The DIY Landlord’s Bible - Checking Tenants In


Taking the plunge to become a do-it-yourself landlord can be a daunting experience, but with our handy HomeRenter checklist it really needn’t be. Once you’ve successfully managed one property through a tenancy you may question why you ever did it any other way - especially as more often than not it would have been at ten times the annual expense!

So, if you’re toying with the idea of jettisoning an agent in place and going it alone, please make sure to review our hit list of ‘nice to know’s, ‘must know’s and ‘you really could be in some trouble if you don’t know’s before you embark on your new DIY rental journey.

The ‘Nice to Know’s

  • If you’re preparing to show your property yourself for the first time - have no fear. Believe it or not, estate agents have no special ‘lettings’ gene and the vast majority of would-be tenants prefer to be shown their next rental home by their landlord, not least because they want to put a face to the name before moving in.

  • Referencing is at your discretion and if two blue-chip solicitors make you an offer on a property - as once happened to the HomeRenter team - you may feel confident with a glance at their LinkedIn resumes. But rare situations like this aside, sourcing a payslip scan and reference from employer can be a smart - but bare minimum - DIY affordability check ahead of paying a third party for credit-worthiness scores and ID verification.

  • For both your protection and your tenants - you’ll be wanting a lease contract signed and in place, but contrary to popular opinion it’s unlikely you’ll need a lawyer to assist as there are numerous ‘open sources’ for standard Assured Shorthold Tenancy contracts, including HomeRenter’s very own free template.

  • Ensure your rental property is spick and span before your tenants move in. The cleaner it is at beginning, the cleaner you can legitimately expect it back at the end!

  • Remember to redirect any mail (if you previously lived in), settle any interim bills, capture current readings and arrange for future bills to be directed to new tenants.

  • Without writing an epic saga on the history of the property, we’ve found that compiling a ‘user manual’ of instructions for all appliances can pay massive dividends in terms of reduced queries.

  • Ensure you’ve created (and inventorised) sufficient property keys for yourself and tenants, including spares for key holders or trusted service providers.

  • We always recommend some form of inventory exercise; this might be a simple Word document that captures the valuable fittings and furniture in your rental property signed by both parties; or it could be a paid-for professional exercise by a specialist.

  • Putting a chilled bottle of bubbly in the flat is a time-honoured tip for putting a smile on your tenant’s faces the first time they open their empty fridge and can get any tenancy off to the best possible start.

The ‘Must Know’s

  • As a landlord you have a legal obligation to ensure your tenants are safe and in England landlords of any denomination must ensure smoke alarms are installed on each floor of your property and carbon monoxide detectors in rooms with a coal fire or wood-burning stove for the start of the tenancy.

  • As a landlord, private or professional, you’re under obligation to furnish your tenants with an Energy Performance Certificate for your home. An EPC gives a property an energy efficiency rating from A (most efficient) to G (least efficient) and is valid for 10 years.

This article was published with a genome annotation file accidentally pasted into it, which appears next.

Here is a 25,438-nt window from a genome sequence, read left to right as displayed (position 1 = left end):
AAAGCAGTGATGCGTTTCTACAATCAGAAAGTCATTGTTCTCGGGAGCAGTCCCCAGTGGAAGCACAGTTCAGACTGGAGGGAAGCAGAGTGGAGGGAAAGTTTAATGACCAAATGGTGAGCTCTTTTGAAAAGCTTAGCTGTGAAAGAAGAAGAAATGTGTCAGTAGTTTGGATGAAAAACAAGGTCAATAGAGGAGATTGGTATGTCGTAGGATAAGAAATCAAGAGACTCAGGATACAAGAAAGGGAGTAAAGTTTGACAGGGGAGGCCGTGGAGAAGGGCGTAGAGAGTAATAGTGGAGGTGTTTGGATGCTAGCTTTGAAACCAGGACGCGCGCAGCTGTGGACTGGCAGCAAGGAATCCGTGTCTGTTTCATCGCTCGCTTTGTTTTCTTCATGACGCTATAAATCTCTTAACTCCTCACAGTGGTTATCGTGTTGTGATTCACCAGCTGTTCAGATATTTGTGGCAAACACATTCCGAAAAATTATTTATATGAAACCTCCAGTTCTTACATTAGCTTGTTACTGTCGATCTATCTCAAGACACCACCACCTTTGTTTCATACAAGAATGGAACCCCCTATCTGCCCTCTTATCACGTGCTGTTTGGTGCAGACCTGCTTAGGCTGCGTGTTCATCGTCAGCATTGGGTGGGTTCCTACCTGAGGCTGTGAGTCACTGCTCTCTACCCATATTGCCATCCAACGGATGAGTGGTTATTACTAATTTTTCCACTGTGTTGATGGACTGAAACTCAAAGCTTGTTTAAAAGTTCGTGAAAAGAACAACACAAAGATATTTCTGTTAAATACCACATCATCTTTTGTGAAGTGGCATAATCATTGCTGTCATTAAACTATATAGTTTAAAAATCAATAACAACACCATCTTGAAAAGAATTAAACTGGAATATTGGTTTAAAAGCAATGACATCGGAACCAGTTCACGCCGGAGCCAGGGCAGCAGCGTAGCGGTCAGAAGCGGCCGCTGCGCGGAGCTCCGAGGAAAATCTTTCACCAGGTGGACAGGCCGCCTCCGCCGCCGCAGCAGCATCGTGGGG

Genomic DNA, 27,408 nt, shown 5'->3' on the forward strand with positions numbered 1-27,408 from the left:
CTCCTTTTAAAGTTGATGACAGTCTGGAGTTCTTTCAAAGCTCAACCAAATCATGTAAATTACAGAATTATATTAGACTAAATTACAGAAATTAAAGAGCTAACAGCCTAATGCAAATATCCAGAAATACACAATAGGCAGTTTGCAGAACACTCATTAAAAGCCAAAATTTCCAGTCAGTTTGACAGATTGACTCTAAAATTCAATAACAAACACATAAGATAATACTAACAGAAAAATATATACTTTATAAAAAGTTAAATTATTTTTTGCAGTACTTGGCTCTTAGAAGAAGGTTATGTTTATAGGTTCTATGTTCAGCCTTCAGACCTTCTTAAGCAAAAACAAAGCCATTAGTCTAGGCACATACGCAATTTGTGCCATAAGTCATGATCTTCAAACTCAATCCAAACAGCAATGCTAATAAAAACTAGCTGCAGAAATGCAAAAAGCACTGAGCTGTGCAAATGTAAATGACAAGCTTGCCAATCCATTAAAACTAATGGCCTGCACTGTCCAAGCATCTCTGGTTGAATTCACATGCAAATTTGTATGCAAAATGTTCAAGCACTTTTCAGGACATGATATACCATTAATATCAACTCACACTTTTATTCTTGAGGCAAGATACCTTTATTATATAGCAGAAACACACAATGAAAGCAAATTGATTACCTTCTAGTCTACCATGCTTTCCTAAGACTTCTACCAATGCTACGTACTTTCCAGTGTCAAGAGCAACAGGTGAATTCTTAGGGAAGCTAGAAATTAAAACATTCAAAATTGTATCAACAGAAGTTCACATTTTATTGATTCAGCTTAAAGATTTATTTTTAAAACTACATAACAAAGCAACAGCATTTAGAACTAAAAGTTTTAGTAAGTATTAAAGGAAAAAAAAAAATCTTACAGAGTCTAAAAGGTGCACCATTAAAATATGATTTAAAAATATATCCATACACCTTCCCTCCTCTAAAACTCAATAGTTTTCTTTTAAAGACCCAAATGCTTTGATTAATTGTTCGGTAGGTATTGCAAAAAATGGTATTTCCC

• Ensure all electrical items are safe and tested. At HomeRenter we recommend an Installation Survey or Portable Appliance Testing (PAT) so you can be sure you are compliant. To find a trusted electrician in your area you can always search our trusted service provider channel, here.

  • Even as a private DIY landlord, you should technically provide your in-coming tenants with a copy of the Government’s How to Rent guide which gives practical advice about what to do before and during a let. You additionally must ensure the new tenants have a record of your full name, address and methods of contact if not already included on lease

  • All furniture must meet safety standards. All compliant furniture must display standard labels in a prominent position, which is to reduce the risk of fire within the property.

The ‘You could be in some trouble if you don’t know’s

  • Before your new tenants settle into their new home, as the landlord you must supply a gas safety certificate for each gas appliance provided in the property and these must be left in the property.

  • As a landlord, in addition to the discretionary referencing you perform to satisfy yourself you’re making the right call in terms of character, credit-worthiness and affordability, your tenant has to demonstrate to you their Right to Rent if in England – if not you risk a fine. This by and large boils down to taking receipt of a passport scan but for foreign nationals on finite visas it can be more complex and we recommend checking out the latest Government rules here.

  • If you’re taking a security deposit - no longer such a cast-iron certainty in today’s world of no deposit renting - and the tenancy is an assured shorthold tenancy (AST), as a landlord you must protect the tenancy deposit with a UK government-approved deposit protection scheme. A landlord of an AST who doesn’t protect the deposit can be fined and it can make it much more difficult to end the tenancy. The three Government-backed protection schemes have rather confusing and similar sounding acronyms but are listed here for ease;-

    • My Deposits
    • DPS aka The Deposit Protection Service
    • TDS aka Tenancy Deposit Scheme
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About Will Handley

Private landlord and prop tech founder writing about all things property, lettings and start-up.
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